Michael Schumacher health latest: What is stem cell therapy and how will it help Schumi?

Formula One legend Michael Schumacher suffered life-changing head injuries in a skiing accident in 2013 and has since been receiving care at his home in Switzerland. It is believed the record-breaking racing driver cannot walk or stand and may have trouble communicating according to former Ferrari manager Jean Todt. So far Mr Schumacher’s treatment has been kept private, and nothing has been confirmed officially, however now the racing legend is under the care of world-renowned cardiac surgeon Philippe Menasché.

Mr Menasché is described as a “pioneer in cell surgery” at his hospital, Georges-Pompidou, in Paris.

What are stem cells?

According to the NHS: “Stem cells are special cells produced by bone marrow (a spongy tissue found in the centre of some bones) that can turn into different types of blood cells.”

The cells have been used since the 1980s to grow skin grafts for patients who have suffered life-threatening burns.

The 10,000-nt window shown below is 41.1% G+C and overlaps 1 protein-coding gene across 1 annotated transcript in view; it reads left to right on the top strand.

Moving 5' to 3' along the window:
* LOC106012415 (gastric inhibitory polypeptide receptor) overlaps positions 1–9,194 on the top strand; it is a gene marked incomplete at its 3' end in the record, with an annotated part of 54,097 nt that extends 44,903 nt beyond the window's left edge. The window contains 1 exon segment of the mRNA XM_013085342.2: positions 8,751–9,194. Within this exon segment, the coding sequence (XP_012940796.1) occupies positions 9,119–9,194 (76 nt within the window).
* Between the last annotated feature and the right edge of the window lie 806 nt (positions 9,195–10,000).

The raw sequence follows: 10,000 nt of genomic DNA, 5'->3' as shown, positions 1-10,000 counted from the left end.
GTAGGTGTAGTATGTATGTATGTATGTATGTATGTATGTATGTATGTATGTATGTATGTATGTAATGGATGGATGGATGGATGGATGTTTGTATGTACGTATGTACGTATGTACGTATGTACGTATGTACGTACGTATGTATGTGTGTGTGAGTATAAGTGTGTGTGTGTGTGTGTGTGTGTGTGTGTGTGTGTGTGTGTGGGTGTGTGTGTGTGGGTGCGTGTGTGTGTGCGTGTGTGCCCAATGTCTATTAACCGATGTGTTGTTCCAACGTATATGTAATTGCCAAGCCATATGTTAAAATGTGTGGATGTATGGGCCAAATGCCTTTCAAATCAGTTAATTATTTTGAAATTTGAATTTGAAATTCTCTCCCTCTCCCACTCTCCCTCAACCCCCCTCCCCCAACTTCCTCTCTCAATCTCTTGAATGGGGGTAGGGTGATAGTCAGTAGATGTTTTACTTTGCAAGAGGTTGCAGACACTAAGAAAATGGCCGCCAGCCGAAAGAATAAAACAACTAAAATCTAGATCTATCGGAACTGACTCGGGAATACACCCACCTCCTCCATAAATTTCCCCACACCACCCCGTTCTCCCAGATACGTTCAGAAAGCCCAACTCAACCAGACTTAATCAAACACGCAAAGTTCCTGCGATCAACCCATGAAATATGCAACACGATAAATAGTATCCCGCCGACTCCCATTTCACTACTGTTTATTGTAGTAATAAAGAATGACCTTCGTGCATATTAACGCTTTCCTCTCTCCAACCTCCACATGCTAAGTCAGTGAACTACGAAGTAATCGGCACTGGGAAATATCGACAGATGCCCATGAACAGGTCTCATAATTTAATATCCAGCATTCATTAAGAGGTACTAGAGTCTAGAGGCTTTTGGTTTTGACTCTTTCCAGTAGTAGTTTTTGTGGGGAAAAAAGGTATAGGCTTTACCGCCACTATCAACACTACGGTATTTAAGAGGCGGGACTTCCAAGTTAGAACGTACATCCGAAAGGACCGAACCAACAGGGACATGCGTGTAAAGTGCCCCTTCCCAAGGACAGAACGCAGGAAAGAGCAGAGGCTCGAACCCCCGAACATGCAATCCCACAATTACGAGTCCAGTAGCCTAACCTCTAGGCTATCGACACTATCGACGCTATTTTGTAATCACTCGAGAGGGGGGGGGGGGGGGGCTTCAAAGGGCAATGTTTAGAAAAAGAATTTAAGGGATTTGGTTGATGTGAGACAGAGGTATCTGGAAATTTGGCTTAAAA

Read More: Michael Schumacher health update: Where is Michael Schumacher now?

They are also used in cancer treatments for cancers of the blood, and most recently have been used in repairing damage to the cornea – surface of the eye.

A lot about stem cells is still being discovered, with clinical trials taking place for illnesses and conditions like MS and macular degeneration, heart disease and spinal cord injuries.

The special cells are also being used in neurodegenerative diseases like Parkinson’s and Alzheimer’s and traumatic brain injuries like Mr Schumacher’s.

In an interview online, Mr Menasché explained stem cell treatment for cardiac conditions is only touching the surface.

Read More: Michael Schumacher could be able to ‘cry’ and ‘move his thumbs’

He said: “Nobody really knows how stem cells are working.

“They do not permanently transplant into the myocardium,” – the muscular tissue of the heart – “after a couple of days or weeks they just disappear.

Mr Schumacher received stem cell therapy in September in Paris, however, not much information has surfaced about the procedure.

Mr Menasché spoke to Italian newspaper La Repubblica and said: “There was an explosion in the attention our department received but the situation has already normalised.”

Local media dubbed the procedure “experimental” however Mr Menasché denied this saying: “everyone is looking for me but I have not used experimental cures.

“I do not perform miracles. My team and I are not doing an experiment, an abominable term that is not in line with a serious medical view.”

Michael Schumacher is motor racing’s most successful driver, with a record 91 Grand Prix wins.

He won his first titles with Benetton in 1994 and 1995 followed by five in a row with Ferrari between 2000-2004.

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